“Since then, no other standalone Time Use Survey has been conducted, except as a module in one of our recently conducted surveys called ‘Feed the Future (FtF)’ in 2019/2020.
“One obvious gap in the pilot survey of 1998 was its inability to measure the value of unpaid work which could have been accounted for in the National Accounts of the country”, he said.
He said the nation’s inability to account for unpaid work pose several challenges which includes creating a distorted picture of a country’s economic output and productivity.
He said unpaid work, such as caregiving, household chores, volunteer work, and subsistence farming, constituted a significant portion of economic activities in any society.
“By excluding these contributions from the National Accounts, the true size and value of the economy are underestimated, leading to an incomplete understanding of its overall productivity and potential”, he said.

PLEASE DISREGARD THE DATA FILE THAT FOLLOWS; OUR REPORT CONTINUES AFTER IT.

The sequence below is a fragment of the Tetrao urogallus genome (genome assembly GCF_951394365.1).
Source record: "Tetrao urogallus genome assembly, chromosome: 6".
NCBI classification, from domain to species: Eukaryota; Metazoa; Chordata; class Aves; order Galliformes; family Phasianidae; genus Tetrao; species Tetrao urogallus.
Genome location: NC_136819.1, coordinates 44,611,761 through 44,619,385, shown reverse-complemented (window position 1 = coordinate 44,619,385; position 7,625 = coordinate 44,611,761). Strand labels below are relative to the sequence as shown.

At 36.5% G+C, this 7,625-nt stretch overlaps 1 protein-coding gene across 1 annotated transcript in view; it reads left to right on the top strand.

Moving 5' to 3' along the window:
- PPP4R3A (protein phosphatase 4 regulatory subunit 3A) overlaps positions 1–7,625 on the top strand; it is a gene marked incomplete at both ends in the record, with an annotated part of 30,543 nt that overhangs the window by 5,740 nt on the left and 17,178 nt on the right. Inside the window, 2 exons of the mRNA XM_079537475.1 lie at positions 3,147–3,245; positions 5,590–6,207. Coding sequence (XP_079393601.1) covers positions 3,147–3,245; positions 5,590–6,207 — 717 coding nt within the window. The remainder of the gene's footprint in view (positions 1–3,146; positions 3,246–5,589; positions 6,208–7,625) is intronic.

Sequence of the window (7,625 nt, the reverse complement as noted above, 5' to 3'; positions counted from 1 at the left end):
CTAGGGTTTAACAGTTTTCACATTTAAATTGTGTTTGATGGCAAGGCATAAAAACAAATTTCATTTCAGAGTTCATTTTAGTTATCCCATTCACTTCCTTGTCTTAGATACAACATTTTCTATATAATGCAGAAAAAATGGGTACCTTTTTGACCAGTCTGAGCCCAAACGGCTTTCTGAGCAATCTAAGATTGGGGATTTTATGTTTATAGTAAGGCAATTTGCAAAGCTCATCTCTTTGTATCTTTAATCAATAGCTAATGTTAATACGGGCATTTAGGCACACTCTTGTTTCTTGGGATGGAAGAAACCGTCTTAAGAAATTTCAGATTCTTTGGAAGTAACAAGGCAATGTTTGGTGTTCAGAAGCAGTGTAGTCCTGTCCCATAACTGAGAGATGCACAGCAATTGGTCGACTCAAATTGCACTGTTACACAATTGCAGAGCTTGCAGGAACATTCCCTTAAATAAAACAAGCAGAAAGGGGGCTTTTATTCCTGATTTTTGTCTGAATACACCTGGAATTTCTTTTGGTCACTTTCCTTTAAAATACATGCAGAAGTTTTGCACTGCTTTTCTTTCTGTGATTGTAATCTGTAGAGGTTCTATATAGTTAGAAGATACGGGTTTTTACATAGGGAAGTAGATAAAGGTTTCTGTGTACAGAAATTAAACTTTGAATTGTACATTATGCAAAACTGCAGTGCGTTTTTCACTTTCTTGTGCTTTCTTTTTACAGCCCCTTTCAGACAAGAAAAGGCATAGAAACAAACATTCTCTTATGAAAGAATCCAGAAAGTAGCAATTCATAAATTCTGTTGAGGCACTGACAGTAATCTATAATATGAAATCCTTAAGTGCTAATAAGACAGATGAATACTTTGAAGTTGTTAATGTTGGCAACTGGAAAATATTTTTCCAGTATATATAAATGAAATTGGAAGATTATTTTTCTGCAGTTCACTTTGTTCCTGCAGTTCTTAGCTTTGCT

He said not measuring the value of unpaid work reinforced existing gender inequalities adding that the absence of data on unpaid work could hinder the monitoring and evaluation of social progress.
“By not including these activities in official statistics, it becomes difficult to assess the impact of policies and interventions on the well-being and quality of life of individuals engaged in unpaid work.
“This lack of data impedes evidence-based decision-making and inhibits the ability to measure and track progress towards social development goals.
“These are some of the challenges that a Time Use Survey seeks to address”, he said.
Similarly, Ms Beatrice Eyong, UN Women Country Representative to Nigeria and ECOWAS, said the gathering was not only an opportunity to seek financial support but also to enable stakeholders to discuss the objectives and benefits of the survey.
“Unpaid care and domestic work hold immense value, yet they often go unnoticed in government policy agendas.
“There is a prevailing misconception that these activities are challenging to measure, track, and report compared to standard market work.